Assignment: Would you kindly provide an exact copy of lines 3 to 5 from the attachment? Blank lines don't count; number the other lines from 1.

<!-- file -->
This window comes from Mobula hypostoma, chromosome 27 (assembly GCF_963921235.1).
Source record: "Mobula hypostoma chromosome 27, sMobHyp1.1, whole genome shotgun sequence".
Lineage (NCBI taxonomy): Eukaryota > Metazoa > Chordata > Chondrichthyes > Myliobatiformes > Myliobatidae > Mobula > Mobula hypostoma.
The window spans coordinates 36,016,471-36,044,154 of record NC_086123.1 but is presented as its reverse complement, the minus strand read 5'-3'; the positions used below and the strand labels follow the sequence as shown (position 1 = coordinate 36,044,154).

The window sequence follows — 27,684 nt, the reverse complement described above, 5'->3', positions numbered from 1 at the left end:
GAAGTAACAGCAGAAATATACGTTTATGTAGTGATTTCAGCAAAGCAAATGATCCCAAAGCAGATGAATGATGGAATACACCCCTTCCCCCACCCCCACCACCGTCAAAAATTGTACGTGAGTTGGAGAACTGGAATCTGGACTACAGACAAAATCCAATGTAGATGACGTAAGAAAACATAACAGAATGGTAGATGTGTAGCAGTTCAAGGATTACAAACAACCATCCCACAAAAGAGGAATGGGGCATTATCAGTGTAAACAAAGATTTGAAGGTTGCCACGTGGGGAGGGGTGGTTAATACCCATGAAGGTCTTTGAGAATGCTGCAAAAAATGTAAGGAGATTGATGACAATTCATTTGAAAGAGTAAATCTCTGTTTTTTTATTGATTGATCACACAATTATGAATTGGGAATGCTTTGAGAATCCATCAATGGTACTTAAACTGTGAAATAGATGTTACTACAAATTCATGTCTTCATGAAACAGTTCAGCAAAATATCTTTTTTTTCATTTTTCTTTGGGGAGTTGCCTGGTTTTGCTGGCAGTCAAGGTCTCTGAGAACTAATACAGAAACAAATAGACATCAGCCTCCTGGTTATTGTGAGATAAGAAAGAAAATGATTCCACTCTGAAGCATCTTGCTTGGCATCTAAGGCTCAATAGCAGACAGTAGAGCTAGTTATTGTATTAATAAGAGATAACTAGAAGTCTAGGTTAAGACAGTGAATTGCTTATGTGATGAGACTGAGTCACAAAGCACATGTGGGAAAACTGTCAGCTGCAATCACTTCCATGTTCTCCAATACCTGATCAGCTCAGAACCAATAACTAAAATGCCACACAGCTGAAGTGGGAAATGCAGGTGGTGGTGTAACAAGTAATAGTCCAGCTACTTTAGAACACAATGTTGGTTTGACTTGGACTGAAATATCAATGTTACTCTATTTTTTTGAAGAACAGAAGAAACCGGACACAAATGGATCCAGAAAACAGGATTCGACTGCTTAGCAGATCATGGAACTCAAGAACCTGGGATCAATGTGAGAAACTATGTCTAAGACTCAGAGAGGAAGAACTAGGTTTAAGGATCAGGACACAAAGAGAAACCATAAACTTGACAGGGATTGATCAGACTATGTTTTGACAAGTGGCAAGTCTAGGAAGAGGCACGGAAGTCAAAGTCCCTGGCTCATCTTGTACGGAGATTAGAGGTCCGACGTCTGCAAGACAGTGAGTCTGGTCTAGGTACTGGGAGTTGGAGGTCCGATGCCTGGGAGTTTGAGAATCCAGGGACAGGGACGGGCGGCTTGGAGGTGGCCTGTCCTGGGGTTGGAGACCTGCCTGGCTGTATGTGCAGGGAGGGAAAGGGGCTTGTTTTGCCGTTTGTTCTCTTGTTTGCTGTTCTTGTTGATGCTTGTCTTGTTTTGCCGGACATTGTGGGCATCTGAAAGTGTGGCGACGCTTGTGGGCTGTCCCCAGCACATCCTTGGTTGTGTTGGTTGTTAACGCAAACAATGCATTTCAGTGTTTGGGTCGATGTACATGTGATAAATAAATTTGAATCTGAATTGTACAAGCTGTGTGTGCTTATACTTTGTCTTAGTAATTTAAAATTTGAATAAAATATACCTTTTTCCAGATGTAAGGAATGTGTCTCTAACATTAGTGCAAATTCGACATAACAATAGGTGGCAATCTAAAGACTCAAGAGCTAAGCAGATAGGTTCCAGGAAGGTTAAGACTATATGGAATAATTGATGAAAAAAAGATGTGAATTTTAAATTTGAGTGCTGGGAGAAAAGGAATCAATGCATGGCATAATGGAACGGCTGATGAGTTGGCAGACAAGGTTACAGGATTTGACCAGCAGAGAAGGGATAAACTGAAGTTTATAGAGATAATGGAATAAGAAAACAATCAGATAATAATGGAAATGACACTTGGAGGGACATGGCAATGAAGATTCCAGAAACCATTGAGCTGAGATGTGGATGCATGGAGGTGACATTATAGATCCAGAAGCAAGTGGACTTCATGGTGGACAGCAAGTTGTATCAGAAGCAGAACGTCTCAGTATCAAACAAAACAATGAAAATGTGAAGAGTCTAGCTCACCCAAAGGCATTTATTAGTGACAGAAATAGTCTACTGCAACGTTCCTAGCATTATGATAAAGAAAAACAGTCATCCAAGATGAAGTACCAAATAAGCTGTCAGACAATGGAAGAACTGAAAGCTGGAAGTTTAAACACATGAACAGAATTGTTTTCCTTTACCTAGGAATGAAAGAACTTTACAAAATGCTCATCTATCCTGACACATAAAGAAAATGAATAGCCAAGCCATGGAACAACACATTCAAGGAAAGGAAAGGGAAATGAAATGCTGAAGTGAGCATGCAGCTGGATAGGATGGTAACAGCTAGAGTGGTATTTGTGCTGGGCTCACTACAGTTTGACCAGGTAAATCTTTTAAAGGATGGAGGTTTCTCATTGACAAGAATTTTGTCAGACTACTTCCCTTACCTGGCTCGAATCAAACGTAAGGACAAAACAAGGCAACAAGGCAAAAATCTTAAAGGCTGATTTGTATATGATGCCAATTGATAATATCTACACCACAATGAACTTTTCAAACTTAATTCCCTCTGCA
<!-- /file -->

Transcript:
Lineage (NCBI taxonomy): Eukaryota > Metazoa > Chordata > Chondrichthyes > Myliobatiformes > Myliobatidae > Mobula > Mobula hypostoma.
The window spans coordinates 36,016,471-36,044,154 of record NC_086123.1 but is presented as its reverse complement, the minus strand read 5'-3'; the positions used below and the strand labels follow the sequence as shown (position 1 = coordinate 36,044,154).

The window sequence follows — 27,684 nt, the reverse complement described above, 5'->3', positions numbered from 1 at the left end: